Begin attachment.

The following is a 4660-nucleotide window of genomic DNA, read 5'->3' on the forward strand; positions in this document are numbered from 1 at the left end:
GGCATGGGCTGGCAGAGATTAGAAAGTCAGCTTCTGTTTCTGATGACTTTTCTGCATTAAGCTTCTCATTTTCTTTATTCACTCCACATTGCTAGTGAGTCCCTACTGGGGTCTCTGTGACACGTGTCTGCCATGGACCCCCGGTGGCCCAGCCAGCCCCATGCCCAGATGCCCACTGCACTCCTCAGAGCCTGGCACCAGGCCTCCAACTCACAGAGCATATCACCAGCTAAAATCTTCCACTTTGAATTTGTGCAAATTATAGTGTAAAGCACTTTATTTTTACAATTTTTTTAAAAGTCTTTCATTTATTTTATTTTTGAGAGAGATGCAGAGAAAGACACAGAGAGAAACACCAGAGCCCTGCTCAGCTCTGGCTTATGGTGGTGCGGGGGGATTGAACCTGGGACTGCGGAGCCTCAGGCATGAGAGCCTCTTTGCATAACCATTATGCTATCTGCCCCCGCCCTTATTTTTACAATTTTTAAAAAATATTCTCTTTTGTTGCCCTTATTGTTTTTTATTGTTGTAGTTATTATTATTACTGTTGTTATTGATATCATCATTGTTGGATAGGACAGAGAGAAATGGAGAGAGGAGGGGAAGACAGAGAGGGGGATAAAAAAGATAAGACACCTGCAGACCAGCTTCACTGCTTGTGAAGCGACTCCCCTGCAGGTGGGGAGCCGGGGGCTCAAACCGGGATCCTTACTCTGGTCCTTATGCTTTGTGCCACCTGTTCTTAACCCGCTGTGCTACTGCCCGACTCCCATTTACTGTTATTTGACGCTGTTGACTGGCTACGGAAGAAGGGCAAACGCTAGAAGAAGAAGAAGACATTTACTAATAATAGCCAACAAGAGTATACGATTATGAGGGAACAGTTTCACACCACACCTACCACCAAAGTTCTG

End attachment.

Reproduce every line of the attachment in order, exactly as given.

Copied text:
The following is a 4660-nucleotide window of genomic DNA, read 5'->3' on the forward strand; positions in this document are numbered from 1 at the left end:
GGCATGGGCTGGCAGAGATTAGAAAGTCAGCTTCTGTTTCTGATGACTTTTCTGCATTAAGCTTCTCATTTTCTTTATTCACTCCACATTGCTAGTGAGTCCCTACTGGGGTCTCTGTGACACGTGTCTGCCATGGACCCCCGGTGGCCCAGCCAGCCCCATGCCCAGATGCCCACTGCACTCCTCAGAGCCTGGCACCAGGCCTCCAACTCACAGAGCATATCACCAGCTAAAATCTTCCACTTTGAATTTGTGCAAATTATAGTGTAAAGCACTTTATTTTTACAATTTTTTTAAAAGTCTTTCATTTATTTTATTTTTGAGAGAGATGCAGAGAAAGACACAGAGAGAAACACCAGAGCCCTGCTCAGCTCTGGCTTATGGTGGTGCGGGGGGATTGAACCTGGGACTGCGGAGCCTCAGGCATGAGAGCCTCTTTGCATAACCATTATGCTATCTGCCCCCGCCCTTATTTTTACAATTTTTAAAAAATATTCTCTTTTGTTGCCCTTATTGTTTTTTATTGTTGTAGTTATTATTATTACTGTTGTTATTGATATCATCATTGTTGGATAGGACAGAGAGAAATGGAGAGAGGAGGGGAAGACAGAGAGGGGGATAAAAAAGATAAGACACCTGCAGACCAGCTTCACTGCTTGTGAAGCGACTCCCCTGCAGGTGGGGAGCCGGGGGCTCAAACCGGGATCCTTACTCTGGTCCTTATGCTTTGTGCCACCTGTTCTTAACCCGCTGTGCTACTGCCCGACTCCCATTTACTGTTATTTGACGCTGTTGACTGGCTACGGAAGAAGGGCAAACGCTAGAAGAAGAAGAAGACATTTACTAATAATAGCCAACAAGAGTATACGATTATGAGGGAACAGTTTCACACCACACCTACCACCAAAGTTCTG